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Family day – Easter Monday

By March 29, 2016October 23rd, 2023Newsletter

Family day – Easter Monday

March 29, 2016

Though Easter Monday has been celebrated for years and years, the name of the holiday was officially changed in 1995 to Family Day. The Monday follows the weekend after Good Friday, which means South Africans get a long weekend to spend with their families.

We take a look at the history of the day and what it means to South Africans.

The origins of Easter

Before Easter became a traditional Christian holiday, it was a pagan celebration. Though many religious people get rather upset at hearing statements like these about their holidays and observances, the fact remains that the Roman Empire specifically adopted pagan rituals of conquered people in an effort to assimilate and convert them more easily. A tactic which worked incredibly well.

Although many people believe Easter to be derived from Ishtar (the goddess of love, war, sex, protection, childbirth and marriage), it seems to actually be derived from the German, Eostre, which is the goddess of the dawn and bringer of light (whose power was symbolised by a rabbit). It also seems to have a Latin connotation – tying in to the word ‘pascha’, which is derived from the Hebrew ‘pesach’ – also associated with passover.

Irrespective of how you want to look at it, though, Easter has a rich and interesting origin and some of the intrinsic ways of celebration are still contained in the way we celebrate it today.

The eggs, for instance, can be seen as symbols of rebirth which traditionally symbolised the rebirth of Ishtar or Eostre, but has been transformed into a general understanding of rebirth and tied to Christianity – especially under certain cultures who paint it red to commemorate Christ’s blood which was spilt for us. The egg also has different spiritual and esoteric meanings in the Chinese, Finnish, Zoroastrian, Hindu and Egyptian cultures and religions.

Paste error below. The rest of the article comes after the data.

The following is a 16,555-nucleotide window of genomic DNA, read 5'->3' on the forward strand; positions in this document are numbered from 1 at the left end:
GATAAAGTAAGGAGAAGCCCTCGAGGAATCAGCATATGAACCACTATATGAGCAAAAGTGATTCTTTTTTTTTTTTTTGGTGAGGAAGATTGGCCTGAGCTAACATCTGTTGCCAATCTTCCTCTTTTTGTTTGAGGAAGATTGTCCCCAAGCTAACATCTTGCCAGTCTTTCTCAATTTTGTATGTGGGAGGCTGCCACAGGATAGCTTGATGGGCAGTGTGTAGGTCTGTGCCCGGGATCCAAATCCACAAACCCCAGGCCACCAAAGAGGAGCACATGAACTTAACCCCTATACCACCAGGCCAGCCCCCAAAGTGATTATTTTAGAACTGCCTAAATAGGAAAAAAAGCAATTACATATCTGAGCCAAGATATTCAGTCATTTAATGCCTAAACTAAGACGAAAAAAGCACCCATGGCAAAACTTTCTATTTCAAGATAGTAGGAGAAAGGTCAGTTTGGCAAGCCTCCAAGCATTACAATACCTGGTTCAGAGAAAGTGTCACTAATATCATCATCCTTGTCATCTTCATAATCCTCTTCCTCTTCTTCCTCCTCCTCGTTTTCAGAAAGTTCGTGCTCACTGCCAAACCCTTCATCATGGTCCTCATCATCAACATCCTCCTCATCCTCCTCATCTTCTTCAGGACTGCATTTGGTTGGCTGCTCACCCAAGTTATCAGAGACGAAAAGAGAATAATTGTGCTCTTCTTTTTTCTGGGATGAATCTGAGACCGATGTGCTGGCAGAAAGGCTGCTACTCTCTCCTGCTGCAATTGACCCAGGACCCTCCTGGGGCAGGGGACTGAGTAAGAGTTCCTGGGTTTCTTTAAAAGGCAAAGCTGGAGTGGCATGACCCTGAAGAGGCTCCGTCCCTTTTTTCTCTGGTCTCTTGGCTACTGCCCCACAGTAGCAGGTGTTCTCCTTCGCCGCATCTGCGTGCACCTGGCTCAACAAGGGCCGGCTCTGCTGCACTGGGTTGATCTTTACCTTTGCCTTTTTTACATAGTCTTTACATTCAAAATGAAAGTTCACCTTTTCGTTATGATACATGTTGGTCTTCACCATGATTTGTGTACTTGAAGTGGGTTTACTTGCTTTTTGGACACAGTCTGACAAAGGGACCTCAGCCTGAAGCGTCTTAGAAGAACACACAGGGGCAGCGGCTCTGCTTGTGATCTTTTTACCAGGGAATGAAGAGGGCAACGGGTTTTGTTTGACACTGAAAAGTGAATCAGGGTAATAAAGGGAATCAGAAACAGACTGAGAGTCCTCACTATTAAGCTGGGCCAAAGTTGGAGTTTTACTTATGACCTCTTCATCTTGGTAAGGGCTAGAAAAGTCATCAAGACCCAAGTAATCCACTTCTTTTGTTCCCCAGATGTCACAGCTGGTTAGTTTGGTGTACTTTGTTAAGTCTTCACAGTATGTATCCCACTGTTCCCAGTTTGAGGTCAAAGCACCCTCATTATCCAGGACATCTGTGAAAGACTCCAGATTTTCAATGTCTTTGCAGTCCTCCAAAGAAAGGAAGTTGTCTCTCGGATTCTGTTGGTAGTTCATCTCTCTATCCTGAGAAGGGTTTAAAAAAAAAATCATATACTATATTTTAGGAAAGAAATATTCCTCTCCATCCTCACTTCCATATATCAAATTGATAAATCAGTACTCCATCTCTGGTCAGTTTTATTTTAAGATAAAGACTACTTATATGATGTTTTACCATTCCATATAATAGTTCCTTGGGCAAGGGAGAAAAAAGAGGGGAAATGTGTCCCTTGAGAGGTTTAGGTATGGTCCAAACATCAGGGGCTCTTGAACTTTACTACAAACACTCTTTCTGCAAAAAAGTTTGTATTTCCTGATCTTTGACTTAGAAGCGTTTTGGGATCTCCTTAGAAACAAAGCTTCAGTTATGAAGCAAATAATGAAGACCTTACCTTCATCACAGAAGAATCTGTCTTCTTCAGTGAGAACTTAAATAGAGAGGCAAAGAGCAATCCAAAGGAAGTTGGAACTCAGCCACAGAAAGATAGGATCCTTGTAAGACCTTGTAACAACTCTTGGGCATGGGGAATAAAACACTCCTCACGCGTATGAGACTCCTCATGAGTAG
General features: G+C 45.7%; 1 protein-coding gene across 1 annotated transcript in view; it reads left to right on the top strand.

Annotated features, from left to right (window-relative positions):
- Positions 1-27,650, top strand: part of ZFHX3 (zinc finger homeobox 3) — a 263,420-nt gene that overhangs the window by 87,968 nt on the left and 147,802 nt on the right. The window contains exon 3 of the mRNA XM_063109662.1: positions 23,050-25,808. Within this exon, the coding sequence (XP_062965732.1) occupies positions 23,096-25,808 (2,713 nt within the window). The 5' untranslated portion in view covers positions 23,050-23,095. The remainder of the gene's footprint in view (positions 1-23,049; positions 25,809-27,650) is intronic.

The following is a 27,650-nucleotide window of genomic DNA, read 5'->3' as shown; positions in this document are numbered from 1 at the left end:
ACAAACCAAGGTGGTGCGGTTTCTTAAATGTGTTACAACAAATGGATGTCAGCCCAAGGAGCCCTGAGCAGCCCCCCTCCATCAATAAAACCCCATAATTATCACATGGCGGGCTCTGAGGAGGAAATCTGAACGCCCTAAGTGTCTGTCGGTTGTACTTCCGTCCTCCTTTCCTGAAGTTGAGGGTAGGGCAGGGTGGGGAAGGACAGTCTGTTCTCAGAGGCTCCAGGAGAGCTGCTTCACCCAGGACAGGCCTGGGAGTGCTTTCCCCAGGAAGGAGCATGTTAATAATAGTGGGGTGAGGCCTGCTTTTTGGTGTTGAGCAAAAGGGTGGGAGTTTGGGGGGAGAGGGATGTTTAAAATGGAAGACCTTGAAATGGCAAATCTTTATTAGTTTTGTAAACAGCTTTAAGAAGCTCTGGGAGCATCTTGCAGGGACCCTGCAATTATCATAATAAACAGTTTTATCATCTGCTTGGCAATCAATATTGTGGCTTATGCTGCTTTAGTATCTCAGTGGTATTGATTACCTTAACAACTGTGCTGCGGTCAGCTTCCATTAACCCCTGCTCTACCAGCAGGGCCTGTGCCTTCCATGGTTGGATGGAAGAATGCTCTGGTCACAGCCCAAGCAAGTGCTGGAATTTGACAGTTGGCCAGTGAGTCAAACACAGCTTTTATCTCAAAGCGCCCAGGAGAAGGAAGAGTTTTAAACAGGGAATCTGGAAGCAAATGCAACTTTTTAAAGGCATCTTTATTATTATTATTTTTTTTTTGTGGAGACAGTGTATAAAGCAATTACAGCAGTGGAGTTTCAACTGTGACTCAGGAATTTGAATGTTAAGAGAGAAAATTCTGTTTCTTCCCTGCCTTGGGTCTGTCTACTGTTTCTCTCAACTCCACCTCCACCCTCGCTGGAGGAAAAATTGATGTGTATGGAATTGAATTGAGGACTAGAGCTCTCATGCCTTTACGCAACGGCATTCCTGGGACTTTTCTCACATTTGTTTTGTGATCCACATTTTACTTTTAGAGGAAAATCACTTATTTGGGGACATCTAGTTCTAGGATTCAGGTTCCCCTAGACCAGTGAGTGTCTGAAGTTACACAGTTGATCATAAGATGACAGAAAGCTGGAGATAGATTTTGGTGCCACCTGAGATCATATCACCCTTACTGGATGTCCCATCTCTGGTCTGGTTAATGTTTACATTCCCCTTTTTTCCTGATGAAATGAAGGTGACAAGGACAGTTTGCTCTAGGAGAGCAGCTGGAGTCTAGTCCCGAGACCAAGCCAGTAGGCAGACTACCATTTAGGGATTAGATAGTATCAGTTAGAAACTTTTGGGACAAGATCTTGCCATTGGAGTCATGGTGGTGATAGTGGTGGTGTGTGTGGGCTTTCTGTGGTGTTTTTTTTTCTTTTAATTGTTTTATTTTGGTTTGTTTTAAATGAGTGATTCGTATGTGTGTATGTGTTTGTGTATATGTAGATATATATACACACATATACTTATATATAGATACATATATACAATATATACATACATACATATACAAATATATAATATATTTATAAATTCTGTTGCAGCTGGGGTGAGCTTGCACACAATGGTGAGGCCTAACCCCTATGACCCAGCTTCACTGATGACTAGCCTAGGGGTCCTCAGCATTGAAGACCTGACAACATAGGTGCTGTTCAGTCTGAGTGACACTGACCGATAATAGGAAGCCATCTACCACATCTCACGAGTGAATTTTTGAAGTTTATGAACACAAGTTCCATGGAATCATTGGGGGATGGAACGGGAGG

It became a predominantly Christian symbol with the adoption of the Phoenix as Christian symbol in the first century AD. Additionally, the abstinence from milk, cheese, butter and eggs during Lenten, saw children going door to door to beg for eggs before the fast began.

The Easter bunny, of course, is also tied into this celebration somehow. Some believe it to be tied back to the fertility goddesses, while others think it to be tied to the popular medieval belief that the hare could reproduce without virginity loss – which of course made the hare a perfect symbol for the Virgin Mary.

But the direct correlation of the hare to Easter seemed to have originated among the German Lutherans whose folkloric ‘Easter Hare’ was a judge who evaluated the behaviour of children at the start of the Eastertide season. The legendary creature was said to carry coloured eggs and candy in a basket, rewarding well-behaving children. The egg-giving hare was then carried to the USA in the 18th century by Protestant Germans who spread the story of the ‘Osterhase’ and the rest, as they say, is history.

The Easter we know in South Africa

Of course, none of that has really mattered to South Africans in celebrating Easter, as symbolism is essentially contained in one’s own perceptions and intentions in observing special days. And in South Africa the day has always been about the resurrection of Jesus Christ.

Following the commemoration of his crucifixion on Good Friday, Easter Monday – for Christians – is always a day of celebrating Jesus’s sacrifice and triumph over evil. It’s a day which makes us reflect on our sins, the sacrifice made by our spiritual leader, and victory over death and sin.

Of course, for our younger kin, the day has always represented an adventure as little feet pitter-patter throughout the yard looking for Easter eggs and bunnies in all shapes and sizes.

Family day – a day for togetherness

At first many Christians were upset at the renaming of Easter Monday, but essentially the date has stuck and not much has changed in the way we celebrate it – it is still a local and worldwide observance which can be celebrated in whichever way we desire.

People from all walks of life and all faiths can spend the day bonding together, spreading love, acceptance and compassion in a way which is suitable to their individual or familial faith and needs.

Happy Family Day, from everyone at!